This is a process I enjoy a lot! Thank Heavens! Right?...because, it is what I have chosen to do to make a living.
I find great joy in scouring my books and web sources for recipes. I read and learn how to do the same dish 10 different ways, as I compare multiple recipes. Finally, I make up my own out of the 10 options, combining what I liked from each and disregarding what I did not.
Going to the store or farmer's market and taking the time to pick the best ingredients, such as the juiciest lemon or the freshest piece of fish, is such a fulfilling tactile experience for me. From week to week, I see the differences in what is offered and I notice how the weather or growing location makes what comes to the market different each week. For instance, are the Texas peaches large or small? Did it rain or freeze too often? How many will I get to eat due to these conditions? What is the best way to use them according to their size and suppleness?
When I get the food back to the kitchen and start cutting and cooking these foods, I see the color variations, smell the potency, and feel the freshness through touch, taste, sight, smell, and hearing! In a sense the food tells me what it wants me to do with it.
Food is beauty to me. Eating is a creative process that connects me to my environment (friends and family included in this), and my body, and makes me think about the big picture regarding these two things. According to a must-read article in this month's National Geographic magazine on the future of food, in the next 45 years we will have to double our food production in this world in order to feed 9 billion people. This means we will be forced to connect to our food more. We will have to take a very different approach than what we are currently doing to make this feasible.
With that in mind, thinking about how what I choose to eat affects my body, and how the environment affects my food choices, and vise versa, is important for us all to do? This is a big concept with lots of various angles to look at when discussing food. Ultimately, what I have found is the more that we connect to our food, the more we connect to our body, and thus the more we can connect to our environment.
So, in a world where we are rushing, scarfing food down quickly, and moving on to the next event, what do you do to connect to your food? Do you even think it is important to connect to your food? I am curious to know what you do? Please send me a reply with your answers.
Would you like to play with the practice of connecting more with your food? Well, I have compiled a list of awareness-invoking activities to help you do so. Doing these awareness exercises may help you to also connect to your body and feel the effects food has on it. Maybe you will notice how your physical environment determines your eating habits? See if manipulating your environment changes how and what you eat. Remember, you don't have to be a gourmet chef to connect to your food. Here are some easy ways to do so even if you don't cook.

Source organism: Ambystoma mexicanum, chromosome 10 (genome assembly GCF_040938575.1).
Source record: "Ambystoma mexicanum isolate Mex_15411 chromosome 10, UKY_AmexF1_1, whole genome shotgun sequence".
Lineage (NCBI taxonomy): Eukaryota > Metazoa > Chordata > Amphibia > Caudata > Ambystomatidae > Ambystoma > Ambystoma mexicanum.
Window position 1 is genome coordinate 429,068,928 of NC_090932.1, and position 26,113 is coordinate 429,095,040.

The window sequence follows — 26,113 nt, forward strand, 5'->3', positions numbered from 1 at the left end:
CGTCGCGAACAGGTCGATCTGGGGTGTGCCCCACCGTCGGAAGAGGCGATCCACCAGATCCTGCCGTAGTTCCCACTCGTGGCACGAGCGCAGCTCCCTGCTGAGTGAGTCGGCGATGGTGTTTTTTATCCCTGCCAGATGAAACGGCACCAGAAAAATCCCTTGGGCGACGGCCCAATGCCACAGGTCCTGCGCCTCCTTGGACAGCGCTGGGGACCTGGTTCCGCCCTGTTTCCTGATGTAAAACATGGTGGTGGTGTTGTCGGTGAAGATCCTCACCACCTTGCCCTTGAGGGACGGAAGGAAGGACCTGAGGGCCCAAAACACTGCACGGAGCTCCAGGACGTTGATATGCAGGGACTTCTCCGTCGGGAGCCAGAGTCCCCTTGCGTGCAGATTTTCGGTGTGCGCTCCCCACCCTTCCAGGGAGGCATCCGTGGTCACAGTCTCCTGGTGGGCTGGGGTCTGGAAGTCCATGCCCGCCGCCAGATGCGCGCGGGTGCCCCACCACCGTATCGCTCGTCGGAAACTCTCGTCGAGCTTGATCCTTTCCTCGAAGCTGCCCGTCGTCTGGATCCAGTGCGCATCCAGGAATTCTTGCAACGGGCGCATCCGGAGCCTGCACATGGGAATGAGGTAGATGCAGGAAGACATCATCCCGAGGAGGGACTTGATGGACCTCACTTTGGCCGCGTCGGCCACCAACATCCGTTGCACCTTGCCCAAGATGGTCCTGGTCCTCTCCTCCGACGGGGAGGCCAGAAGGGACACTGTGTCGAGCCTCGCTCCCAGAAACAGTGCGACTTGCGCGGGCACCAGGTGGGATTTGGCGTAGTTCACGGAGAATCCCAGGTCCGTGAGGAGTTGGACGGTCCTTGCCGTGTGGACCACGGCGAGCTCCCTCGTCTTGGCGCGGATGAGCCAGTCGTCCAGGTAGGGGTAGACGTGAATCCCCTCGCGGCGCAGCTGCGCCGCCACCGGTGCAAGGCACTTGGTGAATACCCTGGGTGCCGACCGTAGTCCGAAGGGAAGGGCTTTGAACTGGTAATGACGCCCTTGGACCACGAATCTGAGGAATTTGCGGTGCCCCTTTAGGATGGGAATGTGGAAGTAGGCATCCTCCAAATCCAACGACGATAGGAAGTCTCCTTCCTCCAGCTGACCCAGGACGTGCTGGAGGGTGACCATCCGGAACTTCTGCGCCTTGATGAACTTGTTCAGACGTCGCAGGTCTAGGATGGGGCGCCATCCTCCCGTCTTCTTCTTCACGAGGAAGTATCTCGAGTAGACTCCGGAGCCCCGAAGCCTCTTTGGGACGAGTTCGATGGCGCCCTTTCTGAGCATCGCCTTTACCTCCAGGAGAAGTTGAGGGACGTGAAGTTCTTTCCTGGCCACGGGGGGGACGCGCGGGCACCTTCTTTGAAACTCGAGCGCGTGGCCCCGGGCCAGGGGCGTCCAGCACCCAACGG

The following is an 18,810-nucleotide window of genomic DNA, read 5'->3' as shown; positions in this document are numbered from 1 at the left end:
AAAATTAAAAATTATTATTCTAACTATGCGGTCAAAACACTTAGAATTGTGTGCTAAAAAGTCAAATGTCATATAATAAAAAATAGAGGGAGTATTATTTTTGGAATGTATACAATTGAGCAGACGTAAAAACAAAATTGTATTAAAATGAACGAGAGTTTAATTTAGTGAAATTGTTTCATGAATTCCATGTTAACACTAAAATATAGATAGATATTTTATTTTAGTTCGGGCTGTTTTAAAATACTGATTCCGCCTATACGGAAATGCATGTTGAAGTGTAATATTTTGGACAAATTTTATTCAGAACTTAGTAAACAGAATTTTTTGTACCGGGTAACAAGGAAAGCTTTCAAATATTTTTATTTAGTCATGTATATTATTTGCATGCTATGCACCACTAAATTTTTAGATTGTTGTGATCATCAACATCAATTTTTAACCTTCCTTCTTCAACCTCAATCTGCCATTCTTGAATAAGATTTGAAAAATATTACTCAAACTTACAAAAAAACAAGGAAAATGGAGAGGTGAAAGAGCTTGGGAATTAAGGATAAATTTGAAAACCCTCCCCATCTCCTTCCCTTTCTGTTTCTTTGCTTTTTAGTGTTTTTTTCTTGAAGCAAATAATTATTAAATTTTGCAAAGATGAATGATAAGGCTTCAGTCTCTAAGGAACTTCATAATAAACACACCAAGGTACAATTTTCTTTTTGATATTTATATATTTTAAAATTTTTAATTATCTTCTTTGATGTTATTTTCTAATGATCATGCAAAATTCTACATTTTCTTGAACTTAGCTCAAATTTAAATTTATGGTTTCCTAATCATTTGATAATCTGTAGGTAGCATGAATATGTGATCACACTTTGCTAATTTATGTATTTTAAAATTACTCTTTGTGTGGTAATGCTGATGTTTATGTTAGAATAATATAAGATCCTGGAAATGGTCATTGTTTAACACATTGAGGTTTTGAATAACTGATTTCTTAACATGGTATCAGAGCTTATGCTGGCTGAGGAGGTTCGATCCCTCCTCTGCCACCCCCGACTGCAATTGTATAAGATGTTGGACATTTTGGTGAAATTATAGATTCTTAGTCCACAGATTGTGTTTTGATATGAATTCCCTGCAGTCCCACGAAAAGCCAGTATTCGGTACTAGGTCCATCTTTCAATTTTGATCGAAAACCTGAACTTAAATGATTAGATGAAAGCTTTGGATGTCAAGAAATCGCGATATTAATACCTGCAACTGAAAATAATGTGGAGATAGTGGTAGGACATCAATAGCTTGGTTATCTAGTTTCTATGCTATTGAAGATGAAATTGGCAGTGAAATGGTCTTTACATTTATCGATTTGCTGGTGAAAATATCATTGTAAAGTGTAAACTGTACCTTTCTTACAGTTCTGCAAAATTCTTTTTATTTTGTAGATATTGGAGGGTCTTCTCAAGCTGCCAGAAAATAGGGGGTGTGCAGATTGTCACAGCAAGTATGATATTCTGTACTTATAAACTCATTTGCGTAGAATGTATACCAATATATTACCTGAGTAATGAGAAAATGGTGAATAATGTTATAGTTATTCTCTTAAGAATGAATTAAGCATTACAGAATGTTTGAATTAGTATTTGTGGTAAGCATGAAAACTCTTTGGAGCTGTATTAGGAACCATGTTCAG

Eat one meal or more a day with no distractions. Do nothing else while eating. Do not walk, read, text, listen to music, talk about the day, or zone out! Pay attention to your food and how it affects all your senses. Listen to the sound of your breath and feel the food in your mouth as you eat.
Make the same dish once a week for 6 weeks and notice how it may be different each time you make it. The weather could affect the cooking process or maybe your mood contributes to the way it turns out. We can learn more about cooking and ourselves by making the same dish over and over, than by making a different dish every day.
Pick a few vegetables that are in season and buy one of each from the super market and the farmer's market to compare them! Feel them, cut them up, smell, them, taste them raw, and make something out of them. Notice what you like about one or the other and think about why. Does the one from the farmer's market have more flavors? What are the color variations? Do you prefer the uniformity of the super market vegetable or the irregularity of the farmer's market one? Did you talk to the farmer or the grocer? How connected where they to the produce? Think about why and how the different sources affect your health and the environment.
Take notice of the conversations you have in your head about eating. Do you scorn yourself for eating certain foods? Do you praise yourself for eating others? Does eating frustrate you or do you enjoy it? We are constantly talking to ourselves about food and our choices. What we say to ourselves can affect how that food makes us feel. Learn to have positive conversations about food by changing the way you talk to yourself about it. Just creating awareness around it is a good place to start.
Write down everything you put into your mouth for 3 days.We sometimes go through the day with no awareness about what we are eating. We may think we ate a little when we really ate a lot. By writing down each thing that crosses our lips we can learn about our habits. We discover how we eat consciously and how we eat without awareness. We also learn a lot about the way we talk to ourselves about our choices. I also suggest that you write down your mood and emotions as the day passes to see how it correlates with your eating habits. Beware; this exercise can change the way you eat!
Hopefully, taking the time to do a few of these things will give you some perspective. Understanding how you connect to your food empowers you to make conscious decisions that can change your health, and your environment.